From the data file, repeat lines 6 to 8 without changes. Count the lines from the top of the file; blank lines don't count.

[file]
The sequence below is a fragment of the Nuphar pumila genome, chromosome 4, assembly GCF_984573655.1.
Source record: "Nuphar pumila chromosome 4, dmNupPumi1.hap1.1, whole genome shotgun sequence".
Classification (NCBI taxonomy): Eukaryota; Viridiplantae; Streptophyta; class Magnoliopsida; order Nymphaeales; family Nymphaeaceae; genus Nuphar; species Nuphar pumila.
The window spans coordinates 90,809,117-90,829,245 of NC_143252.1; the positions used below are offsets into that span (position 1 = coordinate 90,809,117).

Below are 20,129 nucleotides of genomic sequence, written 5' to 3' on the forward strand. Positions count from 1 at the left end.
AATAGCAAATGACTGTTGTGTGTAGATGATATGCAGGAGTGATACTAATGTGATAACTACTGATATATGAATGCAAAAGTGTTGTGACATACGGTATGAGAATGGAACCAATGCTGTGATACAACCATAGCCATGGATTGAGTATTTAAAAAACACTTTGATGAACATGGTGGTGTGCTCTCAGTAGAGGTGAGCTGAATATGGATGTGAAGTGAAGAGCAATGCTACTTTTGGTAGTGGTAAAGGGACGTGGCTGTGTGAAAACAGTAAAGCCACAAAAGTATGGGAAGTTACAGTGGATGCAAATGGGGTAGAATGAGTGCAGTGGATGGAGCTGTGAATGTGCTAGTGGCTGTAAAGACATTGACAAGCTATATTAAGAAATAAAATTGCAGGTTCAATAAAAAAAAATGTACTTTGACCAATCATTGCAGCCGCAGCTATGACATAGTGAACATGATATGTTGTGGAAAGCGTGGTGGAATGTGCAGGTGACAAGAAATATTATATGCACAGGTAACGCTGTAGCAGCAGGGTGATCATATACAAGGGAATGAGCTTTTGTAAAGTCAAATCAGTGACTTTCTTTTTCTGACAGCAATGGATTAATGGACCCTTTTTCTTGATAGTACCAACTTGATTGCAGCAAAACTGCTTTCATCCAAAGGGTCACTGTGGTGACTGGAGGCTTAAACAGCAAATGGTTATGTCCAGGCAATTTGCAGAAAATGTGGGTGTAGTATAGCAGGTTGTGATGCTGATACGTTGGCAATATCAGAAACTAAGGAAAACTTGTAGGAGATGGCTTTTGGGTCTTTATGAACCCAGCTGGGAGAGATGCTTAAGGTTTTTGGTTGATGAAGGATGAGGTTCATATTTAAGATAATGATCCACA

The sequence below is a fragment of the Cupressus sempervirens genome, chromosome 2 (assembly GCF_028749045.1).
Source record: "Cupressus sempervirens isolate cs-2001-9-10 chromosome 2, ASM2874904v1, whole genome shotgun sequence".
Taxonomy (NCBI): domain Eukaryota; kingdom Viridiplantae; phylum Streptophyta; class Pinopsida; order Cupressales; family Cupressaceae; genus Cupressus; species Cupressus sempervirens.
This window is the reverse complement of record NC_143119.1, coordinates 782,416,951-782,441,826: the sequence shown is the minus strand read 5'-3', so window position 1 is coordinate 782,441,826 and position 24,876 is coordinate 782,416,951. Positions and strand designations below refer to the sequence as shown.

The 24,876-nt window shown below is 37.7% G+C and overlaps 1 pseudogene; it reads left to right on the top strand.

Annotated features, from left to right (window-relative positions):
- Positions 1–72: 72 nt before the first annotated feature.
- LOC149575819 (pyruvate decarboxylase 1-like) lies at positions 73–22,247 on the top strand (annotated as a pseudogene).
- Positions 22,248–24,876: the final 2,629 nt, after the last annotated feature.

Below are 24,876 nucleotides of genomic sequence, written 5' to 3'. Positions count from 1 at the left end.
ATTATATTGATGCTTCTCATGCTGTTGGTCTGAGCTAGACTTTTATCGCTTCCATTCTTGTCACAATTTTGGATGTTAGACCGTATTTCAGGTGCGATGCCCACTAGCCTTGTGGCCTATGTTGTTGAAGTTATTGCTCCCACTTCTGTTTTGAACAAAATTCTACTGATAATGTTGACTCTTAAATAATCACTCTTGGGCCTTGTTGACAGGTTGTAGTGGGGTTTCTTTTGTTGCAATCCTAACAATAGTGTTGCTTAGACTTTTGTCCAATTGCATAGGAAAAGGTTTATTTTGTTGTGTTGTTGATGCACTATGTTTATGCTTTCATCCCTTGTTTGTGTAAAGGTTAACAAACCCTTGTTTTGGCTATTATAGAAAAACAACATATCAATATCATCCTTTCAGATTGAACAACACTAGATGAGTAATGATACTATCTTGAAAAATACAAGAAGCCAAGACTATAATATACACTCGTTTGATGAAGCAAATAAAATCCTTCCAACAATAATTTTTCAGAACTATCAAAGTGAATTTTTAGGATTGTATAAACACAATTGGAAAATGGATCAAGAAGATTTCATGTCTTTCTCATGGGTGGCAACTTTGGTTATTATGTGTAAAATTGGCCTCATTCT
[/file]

AATAGCAAATGACTGTTGTGTGTAGATGATATGCAGGAGTGATACTAATGTGATAACTACTGATATATGAATGCAAAAGTGTTGTGACATACGGTATGAGAATGGAACCAATGCTGTGATACAACCATAGCCATGGATTGAGTATTTAAAAAACACTTTGATGAACATGGTGGTGTGCTCTCAGTAGAGGTGAGCTGAATATGGATGTGAAGTGAAGAGCAATGCTACTTTTGGTAGTGGTAAAGGGACGTGGCTGTGTGAAAACAGTAAAGCCACAAAAGTATGGGAAGTTACAGTGGATGCAAATGGGGTAGAATGAGTGCAGTGGATGGAGCTGTGAATGTGCTAGTGGCTGTAAAGACATTGACAAGCTATATTAAGAAATAAAATTGCAGGTTCAATAAAAAAAAATGTACTTTGACCAATCATTGCAGCCGCAGCTATGACATAGTGAACATGATATGTTGTGGAAAGCGTGGTGGAATGTGCAGGTGACAAGAAATATTATATGCACAGGTAACGCTGTAGCAGCAGGGTGATCATATACAAGGGAATGAGCTTTTGTAAAGTCAAATCAGTGACTTTCTTTTTCTGACAGCAATGGATTAATGGACCCTTTTTCTTGATAGTACCAACTTGATTGCAGCAAAACTGCTTTCATCCAAAGGGTCACTGTGGTGACTGGAGGCTTAAACAGCAAATGGTTATGTCCAGGCAATTTGCAGAAAATGTGGGTGTAGTATAGCAGGTTGTGATGCTGATACGTTGGCAATATCAGAAACTAAGGAAAACTTGTAGGAGATGGCTTTTGGGTCTTTATGAACCCAGCTGGGAGAGATGCTTAAGGTTTTTGGTTGATGAAGGATGAGGTTCATATTTAAGATAATGATCCACA

The sequence below is a fragment of the Cupressus sempervirens genome, chromosome 2 (assembly GCF_028749045.1).
Source record: "Cupressus sempervirens isolate cs-2001-9-10 chromosome 2, ASM2874904v1, whole genome shotgun sequence".